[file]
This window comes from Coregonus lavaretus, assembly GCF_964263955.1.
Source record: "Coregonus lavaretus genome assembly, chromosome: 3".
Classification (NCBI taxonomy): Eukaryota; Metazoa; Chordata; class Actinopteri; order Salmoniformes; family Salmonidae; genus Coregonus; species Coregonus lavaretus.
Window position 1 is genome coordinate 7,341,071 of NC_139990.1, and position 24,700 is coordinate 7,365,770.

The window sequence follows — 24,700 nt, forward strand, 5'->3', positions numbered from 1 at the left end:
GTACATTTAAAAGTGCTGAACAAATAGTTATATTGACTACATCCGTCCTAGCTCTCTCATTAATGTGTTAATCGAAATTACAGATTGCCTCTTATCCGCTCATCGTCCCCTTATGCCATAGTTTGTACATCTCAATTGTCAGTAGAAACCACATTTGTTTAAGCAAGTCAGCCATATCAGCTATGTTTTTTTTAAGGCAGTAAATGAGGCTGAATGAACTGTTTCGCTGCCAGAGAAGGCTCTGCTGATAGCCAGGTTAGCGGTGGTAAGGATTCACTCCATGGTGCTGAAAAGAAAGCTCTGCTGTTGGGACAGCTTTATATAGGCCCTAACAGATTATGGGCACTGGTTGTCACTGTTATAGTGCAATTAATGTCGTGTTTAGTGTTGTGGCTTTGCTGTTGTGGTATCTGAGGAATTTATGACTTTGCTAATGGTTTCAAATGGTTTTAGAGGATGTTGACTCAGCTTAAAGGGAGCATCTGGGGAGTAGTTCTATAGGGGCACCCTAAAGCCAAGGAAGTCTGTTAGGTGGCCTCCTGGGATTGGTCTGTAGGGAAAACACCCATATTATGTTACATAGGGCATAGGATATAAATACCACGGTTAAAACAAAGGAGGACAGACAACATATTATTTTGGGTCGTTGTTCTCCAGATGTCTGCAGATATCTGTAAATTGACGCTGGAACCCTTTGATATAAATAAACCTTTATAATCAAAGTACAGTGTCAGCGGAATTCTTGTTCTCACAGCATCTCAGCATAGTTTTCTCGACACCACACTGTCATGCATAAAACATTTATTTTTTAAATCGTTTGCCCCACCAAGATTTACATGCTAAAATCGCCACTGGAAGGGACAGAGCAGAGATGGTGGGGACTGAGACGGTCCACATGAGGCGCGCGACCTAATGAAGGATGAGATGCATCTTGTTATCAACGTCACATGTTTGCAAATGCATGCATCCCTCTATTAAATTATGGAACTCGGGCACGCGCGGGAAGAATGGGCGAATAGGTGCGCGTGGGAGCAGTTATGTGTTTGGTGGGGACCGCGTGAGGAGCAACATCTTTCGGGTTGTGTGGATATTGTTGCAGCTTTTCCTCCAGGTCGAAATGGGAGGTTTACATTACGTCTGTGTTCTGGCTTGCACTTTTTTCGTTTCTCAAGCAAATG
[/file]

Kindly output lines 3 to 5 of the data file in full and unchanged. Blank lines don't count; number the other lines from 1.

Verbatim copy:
Classification (NCBI taxonomy): Eukaryota; Metazoa; Chordata; class Actinopteri; order Salmoniformes; family Salmonidae; genus Coregonus; species Coregonus lavaretus.
Window position 1 is genome coordinate 7,341,071 of NC_139990.1, and position 24,700 is coordinate 7,365,770.

The window sequence follows — 24,700 nt, forward strand, 5'->3', positions numbered from 1 at the left end: